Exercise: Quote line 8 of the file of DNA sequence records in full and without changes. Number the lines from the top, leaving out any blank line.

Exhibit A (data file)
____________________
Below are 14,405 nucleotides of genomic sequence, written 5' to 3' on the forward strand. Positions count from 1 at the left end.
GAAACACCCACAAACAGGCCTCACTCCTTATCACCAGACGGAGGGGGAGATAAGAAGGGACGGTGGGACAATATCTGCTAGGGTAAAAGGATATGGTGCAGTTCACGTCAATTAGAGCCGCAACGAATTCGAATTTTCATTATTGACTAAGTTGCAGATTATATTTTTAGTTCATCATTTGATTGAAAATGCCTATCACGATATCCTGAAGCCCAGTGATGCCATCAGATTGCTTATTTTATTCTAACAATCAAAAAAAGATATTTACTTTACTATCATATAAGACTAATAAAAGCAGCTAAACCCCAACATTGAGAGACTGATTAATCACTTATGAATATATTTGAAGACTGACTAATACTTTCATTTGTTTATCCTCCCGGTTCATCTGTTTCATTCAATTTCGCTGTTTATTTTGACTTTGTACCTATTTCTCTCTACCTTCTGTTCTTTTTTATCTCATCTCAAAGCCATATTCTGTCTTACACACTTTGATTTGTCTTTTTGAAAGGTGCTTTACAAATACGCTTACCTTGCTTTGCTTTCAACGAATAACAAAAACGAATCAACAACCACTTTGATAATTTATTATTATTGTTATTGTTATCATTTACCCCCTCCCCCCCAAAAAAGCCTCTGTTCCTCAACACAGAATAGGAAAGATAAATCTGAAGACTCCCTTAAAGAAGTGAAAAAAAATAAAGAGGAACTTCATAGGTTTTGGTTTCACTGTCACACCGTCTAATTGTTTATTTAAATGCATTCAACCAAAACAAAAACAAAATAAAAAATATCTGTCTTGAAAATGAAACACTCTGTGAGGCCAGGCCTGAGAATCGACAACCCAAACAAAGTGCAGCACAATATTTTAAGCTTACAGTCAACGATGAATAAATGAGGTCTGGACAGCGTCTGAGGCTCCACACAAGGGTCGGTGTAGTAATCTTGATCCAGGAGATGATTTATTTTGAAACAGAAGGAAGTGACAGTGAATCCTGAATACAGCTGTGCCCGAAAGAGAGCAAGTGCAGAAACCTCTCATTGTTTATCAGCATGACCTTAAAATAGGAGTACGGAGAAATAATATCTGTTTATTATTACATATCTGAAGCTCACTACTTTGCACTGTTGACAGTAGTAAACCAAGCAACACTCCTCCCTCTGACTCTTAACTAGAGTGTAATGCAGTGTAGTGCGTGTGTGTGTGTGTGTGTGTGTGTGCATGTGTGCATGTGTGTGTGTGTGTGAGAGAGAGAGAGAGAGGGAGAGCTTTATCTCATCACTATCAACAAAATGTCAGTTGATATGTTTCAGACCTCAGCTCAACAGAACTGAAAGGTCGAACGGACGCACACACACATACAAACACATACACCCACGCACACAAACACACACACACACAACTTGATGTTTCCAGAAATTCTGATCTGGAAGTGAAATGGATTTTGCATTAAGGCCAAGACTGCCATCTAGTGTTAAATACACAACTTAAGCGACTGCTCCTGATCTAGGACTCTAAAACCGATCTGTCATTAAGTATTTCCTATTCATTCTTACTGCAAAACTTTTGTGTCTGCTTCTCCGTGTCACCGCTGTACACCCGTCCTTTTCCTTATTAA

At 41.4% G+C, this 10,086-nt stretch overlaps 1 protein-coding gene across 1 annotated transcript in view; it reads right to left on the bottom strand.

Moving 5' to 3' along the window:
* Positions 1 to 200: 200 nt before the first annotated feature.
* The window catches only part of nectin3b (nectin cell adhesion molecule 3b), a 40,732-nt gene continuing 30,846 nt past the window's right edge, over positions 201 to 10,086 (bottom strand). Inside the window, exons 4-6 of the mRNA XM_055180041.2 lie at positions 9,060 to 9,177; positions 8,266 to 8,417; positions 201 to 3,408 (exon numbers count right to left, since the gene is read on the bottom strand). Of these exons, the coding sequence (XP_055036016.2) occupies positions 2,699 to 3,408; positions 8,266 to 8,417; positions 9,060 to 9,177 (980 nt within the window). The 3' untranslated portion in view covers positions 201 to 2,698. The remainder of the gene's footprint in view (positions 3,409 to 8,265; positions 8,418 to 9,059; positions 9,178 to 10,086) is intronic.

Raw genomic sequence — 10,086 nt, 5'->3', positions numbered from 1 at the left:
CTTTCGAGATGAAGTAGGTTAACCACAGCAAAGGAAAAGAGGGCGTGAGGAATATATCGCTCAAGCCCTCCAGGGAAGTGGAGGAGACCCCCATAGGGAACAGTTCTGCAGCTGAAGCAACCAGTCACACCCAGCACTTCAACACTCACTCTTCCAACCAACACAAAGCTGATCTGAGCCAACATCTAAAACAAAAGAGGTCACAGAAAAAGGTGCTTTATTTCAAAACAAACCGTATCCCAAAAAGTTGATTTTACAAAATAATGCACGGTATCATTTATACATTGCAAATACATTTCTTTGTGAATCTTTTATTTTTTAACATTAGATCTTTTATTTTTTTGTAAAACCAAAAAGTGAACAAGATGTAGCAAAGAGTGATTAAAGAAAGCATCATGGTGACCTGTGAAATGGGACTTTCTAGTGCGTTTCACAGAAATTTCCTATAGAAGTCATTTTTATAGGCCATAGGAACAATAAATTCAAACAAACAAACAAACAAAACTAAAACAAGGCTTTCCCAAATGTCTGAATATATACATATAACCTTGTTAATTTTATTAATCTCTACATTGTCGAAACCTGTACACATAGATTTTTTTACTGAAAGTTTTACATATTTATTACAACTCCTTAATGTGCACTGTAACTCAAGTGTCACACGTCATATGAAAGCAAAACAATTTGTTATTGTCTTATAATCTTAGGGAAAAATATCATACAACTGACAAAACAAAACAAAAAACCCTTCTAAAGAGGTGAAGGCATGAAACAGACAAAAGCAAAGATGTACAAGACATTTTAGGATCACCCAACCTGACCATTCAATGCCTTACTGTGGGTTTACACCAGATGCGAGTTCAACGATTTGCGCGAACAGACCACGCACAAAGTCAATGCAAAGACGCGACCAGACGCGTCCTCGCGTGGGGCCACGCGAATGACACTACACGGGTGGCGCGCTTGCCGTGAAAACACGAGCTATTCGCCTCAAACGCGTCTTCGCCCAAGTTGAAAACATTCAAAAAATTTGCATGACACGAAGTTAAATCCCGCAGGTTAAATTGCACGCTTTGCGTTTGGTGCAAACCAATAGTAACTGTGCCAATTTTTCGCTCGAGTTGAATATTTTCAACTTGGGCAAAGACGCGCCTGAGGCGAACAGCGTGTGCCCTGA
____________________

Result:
CTTTCGAGATGAAGTAGGTTAACCACAGCAAAGGAAAAGAGGGCGTGAGGAATATATCGCTCAAGCCCTCCAGGGAAGTGGAGGAGACCCCCATAGGGAACAGTTCTGCAGCTGAAGCAACCAGTCACACCCAGCACTTCAACACTCACTCTTCCAACCAACACAAAGCTGATCTGAGCCAACATCTAAAACAAAAGAGGTCACAGAAAAAGGTGCTTTATTTCAAAACAAACCGTATCCCAAAAAGTTGATTTTACAAAATAATGCACGGTATCATTTATACATTGCAAATACATTTCTTTGTGAATCTTTTATTTTTTAACATTAGATCTTTTATTTTTTTGTAAAACCAAAAAGTGAACAAGATGTAGCAAAGAGTGATTAAAGAAAGCATCATGGTGACCTGTGAAATGGGACTTTCTAGTGCGTTTCACAGAAATTTCCTATAGAAGTCATTTTTATAGGCCATAGGAACAATAAATTCAAACAAACAAACAAACAAAACTAAAACAAGGCTTTCCCAAATGTCTGAATATATACATATAACCTTGTTAATTTTATTAATCTCTACATTGTCGAAACCTGTACACATAGATTTTTTTACTGAAAGTTTTACATATTTATTACAACTCCTTAATGTGCACTGTAACTCAAGTGTCACACGTCATATGAAAGCAAAACAATTTGTTATTGTCTTATAATCTTAGGGAAAAATATCATACAACTGACAAAACAAAACAAAAAACCCTTCTAAAGAGGTGAAGGCATGAAACAGACAAAAGCAAAGATGTACAAGACATTTTAGGATCACCCAACCTGACCATTCAATGCCTTACTGTGGGTTTACACCAGATGCGAGTTCAACGATTTGCGCGAACAGACCACGCACAAAGTCAATGCAAAGACGCGACCAGACGCGTCCTCGCGTGGGGCCACGCGAATGACACTACACGGGTGGCGCGCTTGCCGTGAAAACACGAGCTATTCGCCTCAAACGCGTCTTCGCCCAAGTTGAAAACATTCAAAAAATTTGCATGACACGAAGTTAAATCCCGCAGGTTAAATTGCACGCTTTGCGTTTGGTGCAAACCAATAGTAACTGTGCCAATTTTTCGCTCGAGTTGAATATTTTCAACTTGGGCAAAGACGCGCCTGAGGCGAACAGCGTGTGCCCTGA